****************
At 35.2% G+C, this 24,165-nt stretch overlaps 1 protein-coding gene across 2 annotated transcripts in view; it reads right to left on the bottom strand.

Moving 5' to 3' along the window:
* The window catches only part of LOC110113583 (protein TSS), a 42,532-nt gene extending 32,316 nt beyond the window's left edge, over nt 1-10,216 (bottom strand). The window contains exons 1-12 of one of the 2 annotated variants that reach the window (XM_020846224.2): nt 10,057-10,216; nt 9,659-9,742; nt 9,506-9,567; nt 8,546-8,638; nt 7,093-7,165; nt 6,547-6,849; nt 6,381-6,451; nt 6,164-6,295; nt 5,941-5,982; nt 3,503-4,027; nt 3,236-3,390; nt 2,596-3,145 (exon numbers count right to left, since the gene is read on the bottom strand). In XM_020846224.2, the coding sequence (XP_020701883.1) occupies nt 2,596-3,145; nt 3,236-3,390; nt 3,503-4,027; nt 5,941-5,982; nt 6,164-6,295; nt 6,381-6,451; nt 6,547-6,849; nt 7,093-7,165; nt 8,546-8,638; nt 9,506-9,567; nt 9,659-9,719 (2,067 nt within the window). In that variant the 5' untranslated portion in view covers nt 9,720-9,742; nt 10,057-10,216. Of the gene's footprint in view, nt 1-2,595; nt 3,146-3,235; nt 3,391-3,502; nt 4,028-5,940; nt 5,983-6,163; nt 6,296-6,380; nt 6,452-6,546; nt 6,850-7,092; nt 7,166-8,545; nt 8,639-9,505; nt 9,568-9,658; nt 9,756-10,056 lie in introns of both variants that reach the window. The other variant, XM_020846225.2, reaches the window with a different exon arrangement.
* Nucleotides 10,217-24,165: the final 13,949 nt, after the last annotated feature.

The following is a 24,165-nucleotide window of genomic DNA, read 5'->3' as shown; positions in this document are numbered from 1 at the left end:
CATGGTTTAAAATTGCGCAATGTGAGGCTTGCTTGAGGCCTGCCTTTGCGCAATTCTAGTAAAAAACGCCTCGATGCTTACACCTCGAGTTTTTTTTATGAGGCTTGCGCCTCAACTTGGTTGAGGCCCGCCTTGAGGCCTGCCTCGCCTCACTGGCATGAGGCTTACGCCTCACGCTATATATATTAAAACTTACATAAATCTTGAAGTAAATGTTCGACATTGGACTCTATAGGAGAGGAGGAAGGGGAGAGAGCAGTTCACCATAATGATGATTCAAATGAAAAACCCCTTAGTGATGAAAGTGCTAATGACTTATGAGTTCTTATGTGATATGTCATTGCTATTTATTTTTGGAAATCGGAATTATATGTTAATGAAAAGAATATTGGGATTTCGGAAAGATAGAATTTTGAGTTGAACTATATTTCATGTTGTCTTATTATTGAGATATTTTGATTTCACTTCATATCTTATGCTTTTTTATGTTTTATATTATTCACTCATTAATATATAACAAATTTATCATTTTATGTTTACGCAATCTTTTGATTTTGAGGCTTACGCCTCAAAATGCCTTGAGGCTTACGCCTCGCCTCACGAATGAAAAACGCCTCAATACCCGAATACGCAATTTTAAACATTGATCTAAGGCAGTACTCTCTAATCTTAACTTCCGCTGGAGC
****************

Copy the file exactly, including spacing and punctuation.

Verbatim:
At 35.2% G+C, this 24,165-nt stretch overlaps 1 protein-coding gene across 2 annotated transcripts in view; it reads right to left on the bottom strand.

Moving 5' to 3' along the window:
* The window catches only part of LOC110113583 (protein TSS), a 42,532-nt gene extending 32,316 nt beyond the window's left edge, over nt 1-10,216 (bottom strand). The window contains exons 1-12 of one of the 2 annotated variants that reach the window (XM_020846224.2): nt 10,057-10,216; nt 9,659-9,742; nt 9,506-9,567; nt 8,546-8,638; nt 7,093-7,165; nt 6,547-6,849; nt 6,381-6,451; nt 6,164-6,295; nt 5,941-5,982; nt 3,503-4,027; nt 3,236-3,390; nt 2,596-3,145 (exon numbers count right to left, since the gene is read on the bottom strand). In XM_020846224.2, the coding sequence (XP_020701883.1) occupies nt 2,596-3,145; nt 3,236-3,390; nt 3,503-4,027; nt 5,941-5,982; nt 6,164-6,295; nt 6,381-6,451; nt 6,547-6,849; nt 7,093-7,165; nt 8,546-8,638; nt 9,506-9,567; nt 9,659-9,719 (2,067 nt within the window). In that variant the 5' untranslated portion in view covers nt 9,720-9,742; nt 10,057-10,216. Of the gene's footprint in view, nt 1-2,595; nt 3,146-3,235; nt 3,391-3,502; nt 4,028-5,940; nt 5,983-6,163; nt 6,296-6,380; nt 6,452-6,546; nt 6,850-7,092; nt 7,166-8,545; nt 8,639-9,505; nt 9,568-9,658; nt 9,756-10,056 lie in introns of both variants that reach the window. The other variant, XM_020846225.2, reaches the window with a different exon arrangement.
* Nucleotides 10,217-24,165: the final 13,949 nt, after the last annotated feature.

The following is a 24,165-nucleotide window of genomic DNA, read 5'->3' as shown; positions in this document are numbered from 1 at the left end:
CATGGTTTAAAATTGCGCAATGTGAGGCTTGCTTGAGGCCTGCCTTTGCGCAATTCTAGTAAAAAACGCCTCGATGCTTACACCTCGAGTTTTTTTTATGAGGCTTGCGCCTCAACTTGGTTGAGGCCCGCCTTGAGGCCTGCCTCGCCTCACTGGCATGAGGCTTACGCCTCACGCTATATATATTAAAACTTACATAAATCTTGAAGTAAATGTTCGACATTGGACTCTATAGGAGAGGAGGAAGGGGAGAGAGCAGTTCACCATAATGATGATTCAAATGAAAAACCCCTTAGTGATGAAAGTGCTAATGACTTATGAGTTCTTATGTGATATGTCATTGCTATTTATTTTTGGAAATCGGAATTATATGTTAATGAAAAGAATATTGGGATTTCGGAAAGATAGAATTTTGAGTTGAACTATATTTCATGTTGTCTTATTATTGAGATATTTTGATTTCACTTCATATCTTATGCTTTTTTATGTTTTATATTATTCACTCATTAATATATAACAAATTTATCATTTTATGTTTACGCAATCTTTTGATTTTGAGGCTTACGCCTCAAAATGCCTTGAGGCTTACGCCTCGCCTCACGAATGAAAAACGCCTCAATACCCGAATACGCAATTTTAAACATTGATCTAAGGCAGTACTCTCTAATCTTAACTTCCGCTGGAGC